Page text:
Jewish centers nationwide again targeted by bomb threats

CLEVELAND, Ohio -- Bomb threats were made Monday to Jewish Community Centers in 12 states, the fifth time since the beginning of the year that the centers have been targeted. According to NBC News, at least 20 centers and day schools received threats...

Jewish centers nationwide again targeted by bomb threats

CLEVELAND, Ohio -- Bomb threats were made Monday to Jewish Community Centers in 12 states, the fifth time since the beginning of the year that the centers have been targeted.

According to NBC News, at least 20 centers and day schools received threats in eight states. No centers in Ohio were targeted, although the Mandel Jewish Community Center in Beachwood did receive a threat last week.

The wave a threats, along with the recent vandalism of Jewish cemeteries in Missouri and Philadelphia, is causing alarm among community leaders and law enforcement, USA Today reports.

"I have been here more than 20 years and I've never seen anything like it," Mark Potok, senior fellow at the Southern Poverty Law Center, tells USA Today. said. "There are provocateurs out there who say that if you don't like somebody, go after them."

Philadelphia Mayor Jim Kenney, left, helps David Pearl Jr. lift up the headstone of Pearl's grandfather as he surveys the damage Monday at Mount Carmel Cemetery in Philadelphia.David Swanson, Philadelphia Inquirer via AP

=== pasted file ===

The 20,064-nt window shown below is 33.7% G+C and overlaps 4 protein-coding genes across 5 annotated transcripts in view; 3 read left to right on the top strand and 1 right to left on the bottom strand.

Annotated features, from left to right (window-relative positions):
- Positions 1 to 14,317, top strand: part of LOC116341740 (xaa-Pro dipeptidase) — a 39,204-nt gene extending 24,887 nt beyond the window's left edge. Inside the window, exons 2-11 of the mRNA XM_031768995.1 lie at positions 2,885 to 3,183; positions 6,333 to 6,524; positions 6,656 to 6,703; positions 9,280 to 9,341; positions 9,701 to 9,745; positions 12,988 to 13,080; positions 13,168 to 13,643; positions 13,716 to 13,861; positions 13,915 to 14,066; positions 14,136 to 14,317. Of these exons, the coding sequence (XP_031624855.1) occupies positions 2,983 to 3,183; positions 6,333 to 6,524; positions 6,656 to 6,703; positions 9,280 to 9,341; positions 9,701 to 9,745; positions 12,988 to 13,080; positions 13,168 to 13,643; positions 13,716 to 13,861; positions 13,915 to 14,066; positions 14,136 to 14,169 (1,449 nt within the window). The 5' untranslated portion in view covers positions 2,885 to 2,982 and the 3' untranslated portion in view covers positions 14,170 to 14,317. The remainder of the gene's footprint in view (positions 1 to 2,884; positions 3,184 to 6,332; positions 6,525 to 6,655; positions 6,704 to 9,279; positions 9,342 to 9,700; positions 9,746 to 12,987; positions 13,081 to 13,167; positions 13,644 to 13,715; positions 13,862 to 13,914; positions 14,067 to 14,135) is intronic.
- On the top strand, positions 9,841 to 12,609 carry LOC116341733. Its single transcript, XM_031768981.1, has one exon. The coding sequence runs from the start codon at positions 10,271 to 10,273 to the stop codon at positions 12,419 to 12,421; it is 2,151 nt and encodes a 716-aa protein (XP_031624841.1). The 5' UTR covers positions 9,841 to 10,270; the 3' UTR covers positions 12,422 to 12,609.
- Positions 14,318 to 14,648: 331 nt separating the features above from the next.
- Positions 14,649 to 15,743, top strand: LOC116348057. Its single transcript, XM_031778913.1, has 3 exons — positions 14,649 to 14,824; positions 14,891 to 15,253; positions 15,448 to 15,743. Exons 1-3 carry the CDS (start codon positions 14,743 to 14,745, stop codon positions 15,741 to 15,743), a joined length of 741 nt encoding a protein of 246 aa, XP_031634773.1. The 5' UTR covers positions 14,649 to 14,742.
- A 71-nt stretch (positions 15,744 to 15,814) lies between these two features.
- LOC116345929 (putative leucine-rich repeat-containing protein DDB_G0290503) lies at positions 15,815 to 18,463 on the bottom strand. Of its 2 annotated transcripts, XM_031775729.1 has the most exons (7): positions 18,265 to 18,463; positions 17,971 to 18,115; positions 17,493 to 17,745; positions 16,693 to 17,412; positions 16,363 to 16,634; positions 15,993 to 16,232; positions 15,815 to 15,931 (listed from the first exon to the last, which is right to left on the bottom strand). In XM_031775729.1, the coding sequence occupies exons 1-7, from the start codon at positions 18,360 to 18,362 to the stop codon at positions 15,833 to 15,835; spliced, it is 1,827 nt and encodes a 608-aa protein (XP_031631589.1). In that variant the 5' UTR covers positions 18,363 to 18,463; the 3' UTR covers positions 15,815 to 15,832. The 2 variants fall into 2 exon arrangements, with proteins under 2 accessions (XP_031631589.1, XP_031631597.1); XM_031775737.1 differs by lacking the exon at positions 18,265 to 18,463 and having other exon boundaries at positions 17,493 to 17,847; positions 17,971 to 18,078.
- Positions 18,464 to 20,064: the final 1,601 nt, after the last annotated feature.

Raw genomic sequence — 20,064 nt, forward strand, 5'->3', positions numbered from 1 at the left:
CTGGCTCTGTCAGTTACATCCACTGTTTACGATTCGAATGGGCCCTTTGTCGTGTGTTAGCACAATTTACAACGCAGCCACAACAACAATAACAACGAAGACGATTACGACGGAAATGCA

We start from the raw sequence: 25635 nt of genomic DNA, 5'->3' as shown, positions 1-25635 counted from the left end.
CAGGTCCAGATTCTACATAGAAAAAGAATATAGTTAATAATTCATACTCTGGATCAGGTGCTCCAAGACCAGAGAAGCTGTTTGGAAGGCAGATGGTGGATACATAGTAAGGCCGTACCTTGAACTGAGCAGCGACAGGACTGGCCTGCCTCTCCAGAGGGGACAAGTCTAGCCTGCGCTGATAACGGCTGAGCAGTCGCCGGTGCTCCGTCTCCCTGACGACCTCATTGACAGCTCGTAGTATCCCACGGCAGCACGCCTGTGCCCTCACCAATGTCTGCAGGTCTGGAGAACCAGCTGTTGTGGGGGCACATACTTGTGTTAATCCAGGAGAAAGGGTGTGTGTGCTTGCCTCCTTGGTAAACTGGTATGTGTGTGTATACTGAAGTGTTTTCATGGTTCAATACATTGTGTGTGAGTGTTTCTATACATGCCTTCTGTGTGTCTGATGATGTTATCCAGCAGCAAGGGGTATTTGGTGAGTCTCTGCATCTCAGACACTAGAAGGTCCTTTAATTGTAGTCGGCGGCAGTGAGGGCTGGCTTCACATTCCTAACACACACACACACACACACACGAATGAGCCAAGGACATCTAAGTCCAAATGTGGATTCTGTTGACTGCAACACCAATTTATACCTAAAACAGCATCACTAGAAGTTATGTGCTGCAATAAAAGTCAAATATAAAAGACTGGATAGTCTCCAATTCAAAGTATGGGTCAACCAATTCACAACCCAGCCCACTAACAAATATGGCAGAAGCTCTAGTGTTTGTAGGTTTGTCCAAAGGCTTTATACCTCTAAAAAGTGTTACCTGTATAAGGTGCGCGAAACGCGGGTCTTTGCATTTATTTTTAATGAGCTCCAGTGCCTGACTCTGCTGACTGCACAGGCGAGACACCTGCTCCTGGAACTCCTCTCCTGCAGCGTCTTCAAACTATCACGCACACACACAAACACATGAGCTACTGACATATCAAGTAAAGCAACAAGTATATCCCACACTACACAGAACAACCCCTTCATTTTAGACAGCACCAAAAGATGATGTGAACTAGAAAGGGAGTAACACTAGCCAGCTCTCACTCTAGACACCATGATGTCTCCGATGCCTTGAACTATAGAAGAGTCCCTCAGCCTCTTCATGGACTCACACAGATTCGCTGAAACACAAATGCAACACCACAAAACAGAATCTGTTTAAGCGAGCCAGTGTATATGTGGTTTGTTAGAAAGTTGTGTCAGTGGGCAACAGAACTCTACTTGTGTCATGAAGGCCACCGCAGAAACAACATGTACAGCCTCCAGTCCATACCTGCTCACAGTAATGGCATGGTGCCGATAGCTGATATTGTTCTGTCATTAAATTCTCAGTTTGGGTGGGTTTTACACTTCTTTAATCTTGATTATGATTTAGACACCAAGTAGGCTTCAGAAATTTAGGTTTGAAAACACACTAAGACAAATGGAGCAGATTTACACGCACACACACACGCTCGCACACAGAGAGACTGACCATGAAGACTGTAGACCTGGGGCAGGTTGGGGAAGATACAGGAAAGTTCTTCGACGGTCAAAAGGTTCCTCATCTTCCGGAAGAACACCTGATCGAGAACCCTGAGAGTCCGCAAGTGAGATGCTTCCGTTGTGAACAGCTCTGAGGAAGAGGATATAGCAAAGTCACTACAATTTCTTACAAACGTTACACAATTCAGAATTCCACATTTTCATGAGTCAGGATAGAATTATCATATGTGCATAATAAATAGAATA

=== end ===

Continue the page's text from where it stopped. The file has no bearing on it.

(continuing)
The Jewish Community Center Association tells CNN there have been 90 incidents at 73 locations in 30 states and one Canadian province since Jan. 1.

None of the bomb threats have proven credible, but Jonathan A. Greenblatt, CEO of the Anti-Defamation League, is urging Jewish organizations to review safety procedures, CNN reports.

White House spokesman Sean Spicer said Donald Trump was "deeply concerned" by the recent threats and vandalism. The FBI is investigating the bomb threats, and U.S. Attorney General Jeff Sessions said the Justice Department will "do what it can to assist in prosecuting anybody," NBC News reports.

But some Jewish leaders say Trump has not spoken out forcefully enough.

"I think, in large part, the election of Donald Trump let the genie of anti-Semitism out of the bottle," Potok tells USA Today. "And it's not going to go back in easily."

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